3. Self-inquire: What opportunities might this time be presenting?

As we all have additional quiet time at home these days, consider what buried passions or curiosities might yearn to be explored. This is a great time for at-home learning, creative expression, and mindful contemplation. Consider any online courses, books, or other resources that can support you.

8 Mindfulness Exercises for a Healthy Coronavirus Mindset

There are plenty of free mindfulness exercises to be explored online. The ones selected here are just a few of the many that can help to ease stress and anxiety and increase your sense of peace, calm, and contentment.

Diaphragmatic breathing (or belly breathing) helps to initiate the body’s relaxation response. This worksheet guides us through a simple belly breathing practice that we can use at any point when stress or anxiety begins to rise.

At a time when most of us are caught up in the movements of the mind, coming back to the body is a powerful practice for restoring our sense of peace and presence. Sean Fargo leads this eight-minute meditation.

In these challenging and uncertain times, softly and subtly envisioning an inner smile spreading through the entire body can help us to rest and reset. This gentle meditation is guided by Tara Brach.

Music has a profound impact on our sense of peace and calm. This track is one of the many that can help to ease any stress we might be carrying, whether before bed, during meditation, or at any other time.

This talk by James Baraz addresses the fear and insecurity we experience during challenging times. Towards the end of the recording, he offers a heartfelt meditation to help us explore the topic on a visceral level.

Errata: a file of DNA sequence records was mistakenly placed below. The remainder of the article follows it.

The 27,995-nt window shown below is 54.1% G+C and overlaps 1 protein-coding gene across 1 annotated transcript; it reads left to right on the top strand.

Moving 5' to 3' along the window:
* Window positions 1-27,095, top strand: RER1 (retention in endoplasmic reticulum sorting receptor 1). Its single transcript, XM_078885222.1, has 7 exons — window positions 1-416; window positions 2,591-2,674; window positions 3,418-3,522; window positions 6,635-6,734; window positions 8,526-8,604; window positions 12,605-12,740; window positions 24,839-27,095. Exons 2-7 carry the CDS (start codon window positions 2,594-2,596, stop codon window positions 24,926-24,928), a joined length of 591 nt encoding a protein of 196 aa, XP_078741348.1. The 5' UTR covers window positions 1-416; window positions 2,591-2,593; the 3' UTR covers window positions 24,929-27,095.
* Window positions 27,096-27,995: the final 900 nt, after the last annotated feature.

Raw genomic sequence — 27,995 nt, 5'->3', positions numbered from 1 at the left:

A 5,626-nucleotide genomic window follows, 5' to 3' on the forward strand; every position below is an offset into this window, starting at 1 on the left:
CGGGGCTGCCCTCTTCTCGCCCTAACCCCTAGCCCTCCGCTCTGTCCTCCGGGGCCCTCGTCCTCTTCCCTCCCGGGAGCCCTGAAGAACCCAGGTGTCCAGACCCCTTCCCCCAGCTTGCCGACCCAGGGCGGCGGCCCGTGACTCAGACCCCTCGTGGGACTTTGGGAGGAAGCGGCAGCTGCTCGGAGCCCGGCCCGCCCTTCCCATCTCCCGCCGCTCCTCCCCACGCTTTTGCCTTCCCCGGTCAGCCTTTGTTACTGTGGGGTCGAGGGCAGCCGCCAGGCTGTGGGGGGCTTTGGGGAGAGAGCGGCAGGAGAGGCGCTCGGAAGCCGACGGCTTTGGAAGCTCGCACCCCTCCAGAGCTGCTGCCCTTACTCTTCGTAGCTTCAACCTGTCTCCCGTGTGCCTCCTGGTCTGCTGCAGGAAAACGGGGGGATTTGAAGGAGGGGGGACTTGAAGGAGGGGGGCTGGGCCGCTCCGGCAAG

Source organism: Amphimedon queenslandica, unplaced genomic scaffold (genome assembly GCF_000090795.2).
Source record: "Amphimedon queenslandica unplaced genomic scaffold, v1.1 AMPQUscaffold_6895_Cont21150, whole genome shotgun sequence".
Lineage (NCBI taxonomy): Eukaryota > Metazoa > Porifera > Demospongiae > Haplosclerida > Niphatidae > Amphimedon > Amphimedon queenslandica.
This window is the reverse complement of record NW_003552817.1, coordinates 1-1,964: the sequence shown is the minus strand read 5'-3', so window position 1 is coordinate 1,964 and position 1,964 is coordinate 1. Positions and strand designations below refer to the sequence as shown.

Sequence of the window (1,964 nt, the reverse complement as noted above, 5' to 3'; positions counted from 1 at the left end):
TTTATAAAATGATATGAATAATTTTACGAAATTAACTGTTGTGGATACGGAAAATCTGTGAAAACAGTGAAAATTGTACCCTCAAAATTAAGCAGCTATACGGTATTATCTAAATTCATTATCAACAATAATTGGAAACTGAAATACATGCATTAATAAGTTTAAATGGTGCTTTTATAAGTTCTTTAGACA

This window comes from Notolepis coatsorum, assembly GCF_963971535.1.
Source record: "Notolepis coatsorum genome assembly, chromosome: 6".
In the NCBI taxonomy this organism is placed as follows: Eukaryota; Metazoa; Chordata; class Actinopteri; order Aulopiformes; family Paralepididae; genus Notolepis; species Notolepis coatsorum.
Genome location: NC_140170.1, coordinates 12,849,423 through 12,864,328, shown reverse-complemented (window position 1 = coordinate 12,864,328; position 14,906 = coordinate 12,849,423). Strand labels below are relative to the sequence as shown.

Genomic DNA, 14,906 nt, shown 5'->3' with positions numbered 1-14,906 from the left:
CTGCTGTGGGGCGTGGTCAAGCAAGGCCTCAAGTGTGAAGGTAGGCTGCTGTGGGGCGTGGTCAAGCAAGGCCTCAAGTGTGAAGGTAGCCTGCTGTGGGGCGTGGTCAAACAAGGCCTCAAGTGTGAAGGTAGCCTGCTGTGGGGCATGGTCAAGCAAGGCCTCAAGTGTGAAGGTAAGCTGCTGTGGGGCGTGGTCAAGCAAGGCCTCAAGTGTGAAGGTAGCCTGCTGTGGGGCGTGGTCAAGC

Another talk to increase mindfulness of what’s happening in mind, body, and the world, Sharon Salzberg explores the notion of balance. This talk encourages a compassionate and curious self-inquiry as we gain insights into how we might gently find greater balance and peace of mind.

Becoming more curious about our emotions helps to deepen our awareness while decreasing our attachment to whatever moves within. This resource takes a closer look at a range of universal emotions, offering steps as to how we might mindfully navigate whatever is present for us.

Last but certainly not least, our embodiment of peace is strengthened when we explore loving kindness for ourselves and everyone that inhabits this earth. Sean Fargo leads this fifteen-minute meditation to deepen our sense of compassion, kindness, and interconnectedness.

If you’d like to take your learning a step further, you might consider the online Mindfulness Mastermind program. Through the program, you’ll gain virtual access to top mindfulness teachers, plus a wealth of other resources to support your holistic wellbeing.

Become a Certified Mindfulness Teacher

About the author 

Sean Fargo is the Founder of Mindfulness Exercises, a former Buddhist monk of 2 years, a trainer for the mindfulness program born at Google, an Integral Coach from New Ventures West, and an international mindfulness teacher trainer. He can be reached at [email protected]